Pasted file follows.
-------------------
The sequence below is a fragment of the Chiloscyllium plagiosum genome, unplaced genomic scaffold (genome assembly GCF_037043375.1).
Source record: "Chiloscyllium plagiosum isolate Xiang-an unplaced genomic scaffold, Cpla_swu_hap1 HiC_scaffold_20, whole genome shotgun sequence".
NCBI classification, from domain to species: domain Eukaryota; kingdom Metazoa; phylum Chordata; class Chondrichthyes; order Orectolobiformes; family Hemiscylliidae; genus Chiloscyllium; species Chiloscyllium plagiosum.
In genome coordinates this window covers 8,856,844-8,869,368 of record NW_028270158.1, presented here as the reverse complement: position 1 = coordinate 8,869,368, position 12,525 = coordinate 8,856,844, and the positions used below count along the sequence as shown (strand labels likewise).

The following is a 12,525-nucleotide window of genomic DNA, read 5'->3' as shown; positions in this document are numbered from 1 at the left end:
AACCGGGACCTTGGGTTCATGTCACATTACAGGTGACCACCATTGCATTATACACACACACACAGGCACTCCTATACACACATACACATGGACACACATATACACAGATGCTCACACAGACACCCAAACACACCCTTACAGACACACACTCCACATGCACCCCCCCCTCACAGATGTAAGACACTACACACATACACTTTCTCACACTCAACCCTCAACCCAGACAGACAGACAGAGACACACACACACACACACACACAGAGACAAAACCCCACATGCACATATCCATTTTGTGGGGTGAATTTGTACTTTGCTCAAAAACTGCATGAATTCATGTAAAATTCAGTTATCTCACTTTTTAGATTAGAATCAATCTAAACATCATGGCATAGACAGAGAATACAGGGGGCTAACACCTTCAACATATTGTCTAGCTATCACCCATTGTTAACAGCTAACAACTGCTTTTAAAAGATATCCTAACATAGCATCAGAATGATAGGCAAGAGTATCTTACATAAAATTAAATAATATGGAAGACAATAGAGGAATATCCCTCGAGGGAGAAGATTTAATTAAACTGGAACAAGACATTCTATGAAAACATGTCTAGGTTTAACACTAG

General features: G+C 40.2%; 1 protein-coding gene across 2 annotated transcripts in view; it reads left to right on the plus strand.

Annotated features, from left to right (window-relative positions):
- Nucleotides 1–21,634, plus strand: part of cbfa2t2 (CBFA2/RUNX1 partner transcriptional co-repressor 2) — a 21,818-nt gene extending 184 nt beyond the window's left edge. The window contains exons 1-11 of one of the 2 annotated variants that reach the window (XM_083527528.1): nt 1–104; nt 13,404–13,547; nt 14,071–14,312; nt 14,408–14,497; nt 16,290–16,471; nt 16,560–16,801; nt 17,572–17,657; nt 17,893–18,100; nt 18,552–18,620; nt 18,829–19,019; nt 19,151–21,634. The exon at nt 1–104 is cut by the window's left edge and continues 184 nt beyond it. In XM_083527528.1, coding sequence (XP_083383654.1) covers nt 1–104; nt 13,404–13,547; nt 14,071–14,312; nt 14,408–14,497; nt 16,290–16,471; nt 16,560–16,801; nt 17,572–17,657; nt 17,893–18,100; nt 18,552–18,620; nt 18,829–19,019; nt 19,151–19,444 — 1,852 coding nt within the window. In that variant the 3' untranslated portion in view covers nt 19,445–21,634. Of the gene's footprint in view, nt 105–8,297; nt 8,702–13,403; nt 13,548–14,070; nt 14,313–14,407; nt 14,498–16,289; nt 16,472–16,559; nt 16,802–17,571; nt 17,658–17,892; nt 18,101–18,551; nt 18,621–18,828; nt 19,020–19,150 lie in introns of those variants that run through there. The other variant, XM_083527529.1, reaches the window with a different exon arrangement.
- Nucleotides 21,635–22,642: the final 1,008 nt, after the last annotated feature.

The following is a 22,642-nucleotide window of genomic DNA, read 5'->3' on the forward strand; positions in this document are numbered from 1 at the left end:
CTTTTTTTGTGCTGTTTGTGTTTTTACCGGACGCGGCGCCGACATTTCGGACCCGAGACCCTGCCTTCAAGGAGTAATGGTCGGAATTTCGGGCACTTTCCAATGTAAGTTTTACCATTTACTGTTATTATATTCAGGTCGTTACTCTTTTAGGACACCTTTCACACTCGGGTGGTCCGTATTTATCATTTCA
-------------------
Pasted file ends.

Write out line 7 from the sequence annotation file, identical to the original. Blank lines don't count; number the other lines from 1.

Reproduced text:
General features: G+C 40.2%; 1 protein-coding gene across 2 annotated transcripts in view; it reads left to right on the plus strand.